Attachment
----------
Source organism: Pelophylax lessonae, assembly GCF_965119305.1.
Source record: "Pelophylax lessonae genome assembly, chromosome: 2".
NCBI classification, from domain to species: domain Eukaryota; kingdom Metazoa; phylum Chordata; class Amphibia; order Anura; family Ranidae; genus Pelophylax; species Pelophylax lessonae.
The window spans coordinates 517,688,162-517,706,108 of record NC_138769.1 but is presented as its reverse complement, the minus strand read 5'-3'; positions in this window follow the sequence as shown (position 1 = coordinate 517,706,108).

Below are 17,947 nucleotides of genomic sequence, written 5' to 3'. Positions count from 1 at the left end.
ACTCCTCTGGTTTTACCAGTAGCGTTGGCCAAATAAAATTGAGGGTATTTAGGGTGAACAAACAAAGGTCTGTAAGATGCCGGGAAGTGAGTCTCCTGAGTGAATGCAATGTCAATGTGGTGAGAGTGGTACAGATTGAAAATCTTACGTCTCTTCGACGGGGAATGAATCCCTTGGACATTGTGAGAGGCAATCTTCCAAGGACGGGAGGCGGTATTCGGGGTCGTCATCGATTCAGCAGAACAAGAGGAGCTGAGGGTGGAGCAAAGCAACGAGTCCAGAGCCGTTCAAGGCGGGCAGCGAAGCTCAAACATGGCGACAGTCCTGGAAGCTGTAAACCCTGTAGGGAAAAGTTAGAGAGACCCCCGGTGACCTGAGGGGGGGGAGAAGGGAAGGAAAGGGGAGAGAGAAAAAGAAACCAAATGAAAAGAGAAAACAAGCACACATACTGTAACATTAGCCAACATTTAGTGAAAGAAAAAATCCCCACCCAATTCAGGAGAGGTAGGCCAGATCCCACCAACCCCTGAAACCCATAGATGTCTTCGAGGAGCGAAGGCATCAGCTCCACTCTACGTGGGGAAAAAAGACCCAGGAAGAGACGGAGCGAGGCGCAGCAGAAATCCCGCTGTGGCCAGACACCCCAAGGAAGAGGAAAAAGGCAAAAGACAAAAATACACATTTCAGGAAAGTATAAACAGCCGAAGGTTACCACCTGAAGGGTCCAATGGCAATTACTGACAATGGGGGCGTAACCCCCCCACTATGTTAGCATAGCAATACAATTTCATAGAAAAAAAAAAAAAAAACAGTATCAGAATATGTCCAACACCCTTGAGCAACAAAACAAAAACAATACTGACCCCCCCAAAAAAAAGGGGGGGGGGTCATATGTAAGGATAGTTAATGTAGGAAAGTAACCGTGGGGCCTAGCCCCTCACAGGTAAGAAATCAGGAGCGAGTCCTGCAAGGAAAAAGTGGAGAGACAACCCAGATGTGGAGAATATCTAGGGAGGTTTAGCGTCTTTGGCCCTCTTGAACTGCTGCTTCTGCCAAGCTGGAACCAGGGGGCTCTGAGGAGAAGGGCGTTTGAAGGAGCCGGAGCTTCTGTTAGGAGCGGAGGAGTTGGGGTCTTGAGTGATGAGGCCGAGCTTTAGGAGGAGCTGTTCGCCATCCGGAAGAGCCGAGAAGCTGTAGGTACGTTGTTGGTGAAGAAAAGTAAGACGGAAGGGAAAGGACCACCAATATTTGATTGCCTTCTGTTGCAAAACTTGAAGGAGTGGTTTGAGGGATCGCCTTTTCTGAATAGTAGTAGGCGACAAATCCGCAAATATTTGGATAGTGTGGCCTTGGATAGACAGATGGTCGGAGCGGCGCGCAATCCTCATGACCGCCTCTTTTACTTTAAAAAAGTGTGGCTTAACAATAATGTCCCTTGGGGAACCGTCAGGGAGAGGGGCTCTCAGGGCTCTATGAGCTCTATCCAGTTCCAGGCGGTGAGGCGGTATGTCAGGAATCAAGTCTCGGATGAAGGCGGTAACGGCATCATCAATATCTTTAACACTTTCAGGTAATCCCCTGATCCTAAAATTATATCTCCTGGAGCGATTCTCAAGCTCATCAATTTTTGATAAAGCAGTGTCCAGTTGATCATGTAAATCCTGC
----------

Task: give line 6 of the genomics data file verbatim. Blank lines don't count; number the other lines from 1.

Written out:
ACTCCTCTGGTTTTACCAGTAGCGTTGGCCAAATAAAATTGAGGGTATTTAGGGTGAACAAACAAAGGTCTGTAAGATGCCGGGAAGTGAGTCTCCTGAGTGAATGCAATGTCAATGTGGTGAGAGTGGTACAGATTGAAAATCTTACGTCTCTTCGACGGGGAATGAATCCCTTGGACATTGTGAGAGGCAATCTTCCAAGGACGGGAGGCGGTATTCGGGGTCGTCATCGATTCAGCAGAACAAGAGGAGCTGAGGGTGGAGCAAAGCAACGAGTCCAGAGCCGTTCAAGGCGGGCAGCGAAGCTCAAACATGGCGACAGTCCTGGAAGCTGTAAACCCTGTAGGGAAAAGTTAGAGAGACCCCCGGTGACCTGAGGGGGGGGAGAAGGGAAGGAAAGGGGAGAGAGAAAAAGAAACCAAATGAAAAGAGAAAACAAGCACACATACTGTAACATTAGCCAACATTTAGTGAAAGAAAAAATCCCCACCCAATTCAGGAGAGGTAGGCCAGATCCCACCAACCCCTGAAACCCATAGATGTCTTCGAGGAGCGAAGGCATCAGCTCCACTCTACGTGGGGAAAAAAGACCCAGGAAGAGACGGAGCGAGGCGCAGCAGAAATCCCGCTGTGGCCAGACACCCCAAGGAAGAGGAAAAAGGCAAAAGACAAAAATACACATTTCAGGAAAGTATAAACAGCCGAAGGTTACCACCTGAAGGGTCCAATGGCAATTACTGACAATGGGGGCGTAACCCCCCCACTATGTTAGCATAGCAATACAATTTCATAGAAAAAAAAAAAAAAAACAGTATCAGAATATGTCCAACACCCTTGAGCAACAAAACAAAAACAATACTGACCCCCCCAAAAAAAAGGGGGGGGGGTCATATGTAAGGATAGTTAATGTAGGAAAGTAACCGTGGGGCCTAGCCCCTCACAGGTAAGAAATCAGGAGCGAGTCCTGCAAGGAAAAAGTGGAGAGACAACCCAGATGTGGAGAATATCTAGGGAGGTTTAGCGTCTTTGGCCCTCTTGAACTGCTGCTTCTGCCAAGCTGGAACCAGGGGGCTCTGAGGAGAAGGGCGTTTGAAGGAGCCGGAGCTTCTGTTAGGAGCGGAGGAGTTGGGGTCTTGAGTGATGAGGCCGAGCTTTAGGAGGAGCTGTTCGCCATCCGGAAGAGCCGAGAAGCTGTAGGTACGTTGTTGGTGAAGAAAAGTAAGACGGAAGGGAAAGGACCACCAATATTTGATTGCCTTCTGTTGCAAAACTTGAAGGAGTGGTTTGAGGGATCGCCTTTTCTGAATAGTAGTAGGCGACAAATCCGCAAATATTTGGATAGTGTGGCCTTGGATAGACAGATGGTCGGAGCGGCGCGCAATCCTCATGACCGCCTCTTTTACTTTAAAAAAGTGTGGCTTAACAATAATGTCCCTTGGGGAACCGTCAGGGAGAGGGGCTCTCAGGGCTCTATGAGCTCTATCCAGTTCCAGGCGGTGAGGCGGTATGTCAGGAATCAAGTCTCGGATGAAGGCGGTAACGGCATCATCAATATCTTTAACACTTTCAGGTAATCCCCTGATCCTAAAATTATATCTCCTGGAGCGATTCTCAAGCTCATCAATTTTTGATAAAGCAGTGTCCAGTTGATCATGTAAATCCTGC